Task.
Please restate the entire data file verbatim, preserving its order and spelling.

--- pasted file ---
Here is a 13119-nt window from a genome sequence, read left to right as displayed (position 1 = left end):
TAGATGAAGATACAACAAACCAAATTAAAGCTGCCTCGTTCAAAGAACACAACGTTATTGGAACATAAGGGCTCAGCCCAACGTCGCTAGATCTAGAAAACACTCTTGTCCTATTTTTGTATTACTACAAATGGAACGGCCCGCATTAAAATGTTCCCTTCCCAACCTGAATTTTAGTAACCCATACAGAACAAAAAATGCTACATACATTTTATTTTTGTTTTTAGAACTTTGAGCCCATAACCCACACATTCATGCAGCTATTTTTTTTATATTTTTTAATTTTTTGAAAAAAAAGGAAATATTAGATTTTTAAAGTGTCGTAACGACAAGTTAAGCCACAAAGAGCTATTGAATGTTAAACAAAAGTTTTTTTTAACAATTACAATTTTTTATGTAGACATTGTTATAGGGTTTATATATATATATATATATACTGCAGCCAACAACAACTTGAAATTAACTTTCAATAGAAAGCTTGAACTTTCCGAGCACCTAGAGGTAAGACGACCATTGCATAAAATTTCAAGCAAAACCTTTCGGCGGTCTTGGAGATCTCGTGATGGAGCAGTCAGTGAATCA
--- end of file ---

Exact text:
Here is a 13119-nt window from a genome sequence, read left to right as displayed (position 1 = left end):
TAGATGAAGATACAACAAACCAAATTAAAGCTGCCTCGTTCAAAGAACACAACGTTATTGGAACATAAGGGCTCAGCCCAACGTCGCTAGATCTAGAAAACACTCTTGTCCTATTTTTGTATTACTACAAATGGAACGGCCCGCATTAAAATGTTCCCTTCCCAACCTGAATTTTAGTAACCCATACAGAACAAAAAATGCTACATACATTTTATTTTTGTTTTTAGAACTTTGAGCCCATAACCCACACATTCATGCAGCTATTTTTTTTATATTTTTTAATTTTTTGAAAAAAAAGGAAATATTAGATTTTTAAAGTGTCGTAACGACAAGTTAAGCCACAAAGAGCTATTGAATGTTAAACAAAAGTTTTTTTTAACAATTACAATTTTTTATGTAGACATTGTTATAGGGTTTATATATATATATATATATACTGCAGCCAACAACAACTTGAAATTAACTTTCAATAGAAAGCTTGAACTTTCCGAGCACCTAGAGGTAAGACGACCATTGCATAAAATTTCAAGCAAAACCTTTCGGCGGTCTTGGAGATCTCGTGATGGAGCAGTCAGTGAATCA